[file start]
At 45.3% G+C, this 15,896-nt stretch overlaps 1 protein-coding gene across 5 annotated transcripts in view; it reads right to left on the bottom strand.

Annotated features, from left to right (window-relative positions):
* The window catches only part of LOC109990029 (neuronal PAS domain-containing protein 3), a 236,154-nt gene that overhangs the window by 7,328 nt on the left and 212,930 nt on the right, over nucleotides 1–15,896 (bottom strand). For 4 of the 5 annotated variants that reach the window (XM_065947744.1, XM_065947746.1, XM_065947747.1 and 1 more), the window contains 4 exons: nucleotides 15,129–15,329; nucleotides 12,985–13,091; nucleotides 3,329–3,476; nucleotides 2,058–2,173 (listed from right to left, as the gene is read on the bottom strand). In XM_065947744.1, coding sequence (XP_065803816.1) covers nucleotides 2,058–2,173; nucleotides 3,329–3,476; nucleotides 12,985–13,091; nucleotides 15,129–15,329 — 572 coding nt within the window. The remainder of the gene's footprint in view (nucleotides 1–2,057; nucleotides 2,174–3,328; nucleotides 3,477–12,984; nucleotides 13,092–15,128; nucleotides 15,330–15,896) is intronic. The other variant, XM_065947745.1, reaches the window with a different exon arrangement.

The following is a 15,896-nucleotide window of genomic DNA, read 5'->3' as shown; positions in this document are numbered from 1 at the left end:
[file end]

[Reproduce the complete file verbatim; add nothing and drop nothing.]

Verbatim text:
At 45.3% G+C, this 15,896-nt stretch overlaps 1 protein-coding gene across 5 annotated transcripts in view; it reads right to left on the bottom strand.

Annotated features, from left to right (window-relative positions):
* The window catches only part of LOC109990029 (neuronal PAS domain-containing protein 3), a 236,154-nt gene that overhangs the window by 7,328 nt on the left and 212,930 nt on the right, over nucleotides 1–15,896 (bottom strand). For 4 of the 5 annotated variants that reach the window (XM_065947744.1, XM_065947746.1, XM_065947747.1 and 1 more), the window contains 4 exons: nucleotides 15,129–15,329; nucleotides 12,985–13,091; nucleotides 3,329–3,476; nucleotides 2,058–2,173 (listed from right to left, as the gene is read on the bottom strand). In XM_065947744.1, coding sequence (XP_065803816.1) covers nucleotides 2,058–2,173; nucleotides 3,329–3,476; nucleotides 12,985–13,091; nucleotides 15,129–15,329 — 572 coding nt within the window. The remainder of the gene's footprint in view (nucleotides 1–2,057; nucleotides 2,174–3,328; nucleotides 3,477–12,984; nucleotides 13,092–15,128; nucleotides 15,330–15,896) is intronic. The other variant, XM_065947745.1, reaches the window with a different exon arrangement.

The following is a 15,896-nucleotide window of genomic DNA, read 5'->3' as shown; positions in this document are numbered from 1 at the left end: